I remember when I didn’t even know who Chris Schwarz was…the last time I had an apprentice at the museum, (2008, Quinn the Eskimo) he kept harping about some B&W magazine that I should read and the hand-tool nut who runs it. I have a filter built into my head that is triggered by the words “You should…” – it kicks in & I never hear the end of a sentence that starts that way…so I dismissed the suggestion out of hand.
Anyway, after some time my resolve buckled & I looked into this Schwarz character. Read some blog about his work…as I recall he was working quartersawn oak when I read it…but it was Mission stuff or something like that.
Now, a few years later, & look at me. I got Popular Woodworking & wrote articles for them. Went to their WIA gigs. Got a Lost Art Press hat,
and a Lost Art Press T-shirt.
I even got a Lost Art Press book:
I read the book about tool chests & after 20 years in one shop, I took most of my tools off the wall & built a chest after reading the Lost Art Press book The Anarchist’s Tool Chest.
I’m like a sheep or lemming or something. Next is probably a Lost Art Press decoder ring …
Then when Chris wrote about his “layout” square, I balked. I had never heard that term before for one thing. Squares are squares, unless they are “iron squares” or “wooden squares” in the period I study. Plus his thing looked more like a level to me than any practical joiners’ tool. Moxon has a level in the section on carpenters’ tools. (top left, below) But I don’t need a level. Moxon’s level doesn’t look like a giant letter “A”.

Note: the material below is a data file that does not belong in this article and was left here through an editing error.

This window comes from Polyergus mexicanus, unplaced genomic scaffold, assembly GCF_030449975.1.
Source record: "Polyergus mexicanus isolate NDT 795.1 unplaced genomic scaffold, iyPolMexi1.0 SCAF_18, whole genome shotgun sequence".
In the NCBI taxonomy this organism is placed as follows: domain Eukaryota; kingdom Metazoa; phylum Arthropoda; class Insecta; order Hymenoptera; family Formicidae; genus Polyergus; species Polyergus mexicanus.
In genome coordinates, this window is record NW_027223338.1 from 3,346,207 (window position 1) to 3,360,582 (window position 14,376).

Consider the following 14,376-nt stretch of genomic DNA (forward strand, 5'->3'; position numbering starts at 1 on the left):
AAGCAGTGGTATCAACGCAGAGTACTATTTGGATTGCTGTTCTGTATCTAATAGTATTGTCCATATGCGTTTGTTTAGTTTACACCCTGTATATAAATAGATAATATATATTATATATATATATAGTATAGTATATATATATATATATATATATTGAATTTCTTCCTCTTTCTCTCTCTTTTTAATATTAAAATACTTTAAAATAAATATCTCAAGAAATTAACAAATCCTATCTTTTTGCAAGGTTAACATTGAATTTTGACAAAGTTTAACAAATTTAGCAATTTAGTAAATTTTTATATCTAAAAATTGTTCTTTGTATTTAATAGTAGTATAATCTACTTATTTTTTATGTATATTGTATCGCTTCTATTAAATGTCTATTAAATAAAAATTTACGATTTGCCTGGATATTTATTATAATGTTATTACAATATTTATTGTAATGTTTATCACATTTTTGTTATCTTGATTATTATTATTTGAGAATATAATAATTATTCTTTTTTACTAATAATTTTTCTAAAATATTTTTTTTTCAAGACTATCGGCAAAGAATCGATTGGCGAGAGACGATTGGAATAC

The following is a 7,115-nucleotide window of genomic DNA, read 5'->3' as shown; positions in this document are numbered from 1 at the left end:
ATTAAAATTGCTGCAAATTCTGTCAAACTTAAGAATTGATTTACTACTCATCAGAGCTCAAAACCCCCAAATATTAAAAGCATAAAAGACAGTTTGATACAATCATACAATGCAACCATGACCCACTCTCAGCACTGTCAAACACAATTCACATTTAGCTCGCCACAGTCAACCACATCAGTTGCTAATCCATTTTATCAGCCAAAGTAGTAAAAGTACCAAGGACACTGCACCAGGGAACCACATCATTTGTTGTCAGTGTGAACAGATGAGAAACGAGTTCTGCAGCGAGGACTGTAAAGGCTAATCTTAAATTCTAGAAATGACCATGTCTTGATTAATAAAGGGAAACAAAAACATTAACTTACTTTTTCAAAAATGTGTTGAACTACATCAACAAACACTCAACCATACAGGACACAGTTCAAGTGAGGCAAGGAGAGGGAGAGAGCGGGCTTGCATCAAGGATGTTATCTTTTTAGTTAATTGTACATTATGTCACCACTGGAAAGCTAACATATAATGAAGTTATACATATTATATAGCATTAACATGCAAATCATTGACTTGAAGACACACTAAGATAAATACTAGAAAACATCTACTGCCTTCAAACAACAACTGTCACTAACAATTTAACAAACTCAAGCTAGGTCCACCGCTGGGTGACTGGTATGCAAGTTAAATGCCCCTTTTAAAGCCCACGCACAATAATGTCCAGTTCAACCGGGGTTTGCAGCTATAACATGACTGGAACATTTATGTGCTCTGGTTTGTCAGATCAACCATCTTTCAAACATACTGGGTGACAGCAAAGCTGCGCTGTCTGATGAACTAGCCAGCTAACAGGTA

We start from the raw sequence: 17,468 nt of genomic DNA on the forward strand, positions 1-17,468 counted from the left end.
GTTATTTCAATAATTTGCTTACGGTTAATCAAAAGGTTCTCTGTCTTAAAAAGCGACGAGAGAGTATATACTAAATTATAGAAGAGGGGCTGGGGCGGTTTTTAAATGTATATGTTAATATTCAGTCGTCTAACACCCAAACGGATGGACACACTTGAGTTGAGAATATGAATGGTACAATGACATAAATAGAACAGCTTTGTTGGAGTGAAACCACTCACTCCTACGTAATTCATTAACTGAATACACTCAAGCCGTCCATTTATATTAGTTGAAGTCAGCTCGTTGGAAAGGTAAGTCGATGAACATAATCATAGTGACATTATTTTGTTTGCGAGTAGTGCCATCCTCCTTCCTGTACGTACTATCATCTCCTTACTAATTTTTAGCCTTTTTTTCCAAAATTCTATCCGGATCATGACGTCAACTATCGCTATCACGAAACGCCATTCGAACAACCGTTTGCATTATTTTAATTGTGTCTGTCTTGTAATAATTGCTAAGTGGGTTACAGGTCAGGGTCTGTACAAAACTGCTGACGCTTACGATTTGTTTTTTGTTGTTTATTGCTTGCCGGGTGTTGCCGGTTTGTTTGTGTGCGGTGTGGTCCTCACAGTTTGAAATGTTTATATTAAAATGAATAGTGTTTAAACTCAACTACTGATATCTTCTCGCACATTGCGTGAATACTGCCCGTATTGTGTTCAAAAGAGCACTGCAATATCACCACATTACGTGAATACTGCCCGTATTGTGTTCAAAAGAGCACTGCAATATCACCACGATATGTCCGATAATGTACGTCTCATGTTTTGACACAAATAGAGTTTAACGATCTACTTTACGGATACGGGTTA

But Andres Felebien’s does, 1676 in Paris.
I had long known this Dutch painting of a weaver’s loom and surroundings. I studied this for the busted-up chair and the simple cupboard, but had noted the level hanging on the wall behind the loom.
I sent it to Chris a few weeks ago, & he posted a bit about how he uses the his square. Then I started to see it differently. So with some idea of how it’s used, and the Felebien engraving – I jumped on the bandwagon & decided to make one of the fool things.
But it’s so boring a device. I used (no surprise) riven quartered oak. I thought the “ogee everywhere” bit was too much, so I deleted 2 ogee cut-outs on the top edge of the brace. I cut the ogees with a backsaw, chisel & knife. I can’t be bothered with a rasp or file.
I still thought it was painfully dull, so I carved it. Now it looks like something.
If you are a woodworker who’s been living in a cave – here’s the LAP website. Buy their stuff. You’ll be glad. http://www.lostartpress.com/Default.asp